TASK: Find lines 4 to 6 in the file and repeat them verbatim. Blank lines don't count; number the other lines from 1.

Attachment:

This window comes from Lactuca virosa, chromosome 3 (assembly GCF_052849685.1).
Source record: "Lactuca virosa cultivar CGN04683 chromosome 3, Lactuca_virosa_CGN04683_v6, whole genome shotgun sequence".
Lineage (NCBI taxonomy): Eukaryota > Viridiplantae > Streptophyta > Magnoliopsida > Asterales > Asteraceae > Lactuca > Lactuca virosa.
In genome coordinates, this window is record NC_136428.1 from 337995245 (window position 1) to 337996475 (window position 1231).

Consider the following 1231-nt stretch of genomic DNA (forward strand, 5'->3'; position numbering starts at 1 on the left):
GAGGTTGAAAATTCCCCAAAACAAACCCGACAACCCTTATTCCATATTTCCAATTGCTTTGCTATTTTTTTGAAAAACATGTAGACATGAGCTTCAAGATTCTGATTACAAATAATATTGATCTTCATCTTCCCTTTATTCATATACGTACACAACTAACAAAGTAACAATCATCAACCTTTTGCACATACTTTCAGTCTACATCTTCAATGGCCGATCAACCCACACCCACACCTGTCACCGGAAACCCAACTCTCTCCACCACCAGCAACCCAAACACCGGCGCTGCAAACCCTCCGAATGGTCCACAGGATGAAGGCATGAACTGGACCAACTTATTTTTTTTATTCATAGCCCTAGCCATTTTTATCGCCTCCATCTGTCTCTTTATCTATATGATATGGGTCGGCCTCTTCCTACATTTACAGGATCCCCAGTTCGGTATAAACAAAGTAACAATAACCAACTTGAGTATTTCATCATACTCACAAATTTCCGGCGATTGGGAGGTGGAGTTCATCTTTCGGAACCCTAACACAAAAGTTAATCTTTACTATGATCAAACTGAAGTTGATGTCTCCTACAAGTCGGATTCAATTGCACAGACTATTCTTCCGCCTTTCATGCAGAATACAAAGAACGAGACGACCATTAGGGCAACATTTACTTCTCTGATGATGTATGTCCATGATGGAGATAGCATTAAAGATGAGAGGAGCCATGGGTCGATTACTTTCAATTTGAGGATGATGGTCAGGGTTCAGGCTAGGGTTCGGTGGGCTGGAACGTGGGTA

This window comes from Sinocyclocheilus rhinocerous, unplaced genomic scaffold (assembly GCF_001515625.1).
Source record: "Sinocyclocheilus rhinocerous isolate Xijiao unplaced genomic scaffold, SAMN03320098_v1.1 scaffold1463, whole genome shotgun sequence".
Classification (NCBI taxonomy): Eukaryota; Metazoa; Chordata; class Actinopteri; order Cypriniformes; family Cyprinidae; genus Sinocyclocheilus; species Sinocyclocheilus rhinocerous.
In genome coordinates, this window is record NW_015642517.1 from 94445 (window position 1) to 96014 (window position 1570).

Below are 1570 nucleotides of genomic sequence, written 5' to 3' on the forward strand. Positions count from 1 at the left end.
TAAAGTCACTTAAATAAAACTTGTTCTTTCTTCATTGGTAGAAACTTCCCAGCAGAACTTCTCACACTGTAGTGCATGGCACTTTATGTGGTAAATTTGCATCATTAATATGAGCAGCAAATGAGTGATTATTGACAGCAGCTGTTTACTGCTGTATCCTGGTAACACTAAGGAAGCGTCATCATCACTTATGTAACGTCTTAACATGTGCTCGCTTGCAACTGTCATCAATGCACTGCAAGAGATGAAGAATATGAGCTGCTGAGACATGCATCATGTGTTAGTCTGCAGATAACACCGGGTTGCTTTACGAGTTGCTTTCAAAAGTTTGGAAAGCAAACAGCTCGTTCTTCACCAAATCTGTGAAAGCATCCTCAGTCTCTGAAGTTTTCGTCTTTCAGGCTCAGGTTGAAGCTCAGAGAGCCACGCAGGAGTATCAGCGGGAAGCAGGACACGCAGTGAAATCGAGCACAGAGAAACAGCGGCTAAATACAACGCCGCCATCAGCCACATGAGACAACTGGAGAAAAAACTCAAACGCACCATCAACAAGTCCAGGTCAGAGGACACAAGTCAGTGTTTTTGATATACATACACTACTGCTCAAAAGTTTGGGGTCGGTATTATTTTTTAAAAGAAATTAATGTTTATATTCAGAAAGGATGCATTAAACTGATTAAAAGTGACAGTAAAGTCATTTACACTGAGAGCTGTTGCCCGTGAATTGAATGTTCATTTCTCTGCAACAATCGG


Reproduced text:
In genome coordinates, this window is record NC_136428.1 from 337995245 (window position 1) to 337996475 (window position 1231).

Consider the following 1231-nt stretch of genomic DNA (forward strand, 5'->3'; position numbering starts at 1 on the left):
GAGGTTGAAAATTCCCCAAAACAAACCCGACAACCCTTATTCCATATTTCCAATTGCTTTGCTATTTTTTTGAAAAACATGTAGACATGAGCTTCAAGATTCTGATTACAAATAATATTGATCTTCATCTTCCCTTTATTCATATACGTACACAACTAACAAAGTAACAATCATCAACCTTTTGCACATACTTTCAGTCTACATCTTCAATGGCCGATCAACCCACACCCACACCTGTCACCGGAAACCCAACTCTCTCCACCACCAGCAACCCAAACACCGGCGCTGCAAACCCTCCGAATGGTCCACAGGATGAAGGCATGAACTGGACCAACTTATTTTTTTTATTCATAGCCCTAGCCATTTTTATCGCCTCCATCTGTCTCTTTATCTATATGATATGGGTCGGCCTCTTCCTACATTTACAGGATCCCCAGTTCGGTATAAACAAAGTAACAATAACCAACTTGAGTATTTCATCATACTCACAAATTTCCGGCGATTGGGAGGTGGAGTTCATCTTTCGGAACCCTAACACAAAAGTTAATCTTTACTATGATCAAACTGAAGTTGATGTCTCCTACAAGTCGGATTCAATTGCACAGACTATTCTTCCGCCTTTCATGCAGAATACAAAGAACGAGACGACCATTAGGGCAACATTTACTTCTCTGATGATGTATGTCCATGATGGAGATAGCATTAAAGATGAGAGGAGCCATGGGTCGATTACTTTCAATTTGAGGATGATGGTCAGGGTTCAGGCTAGGGTTCGGTGGGCTGGAACGTGGGTA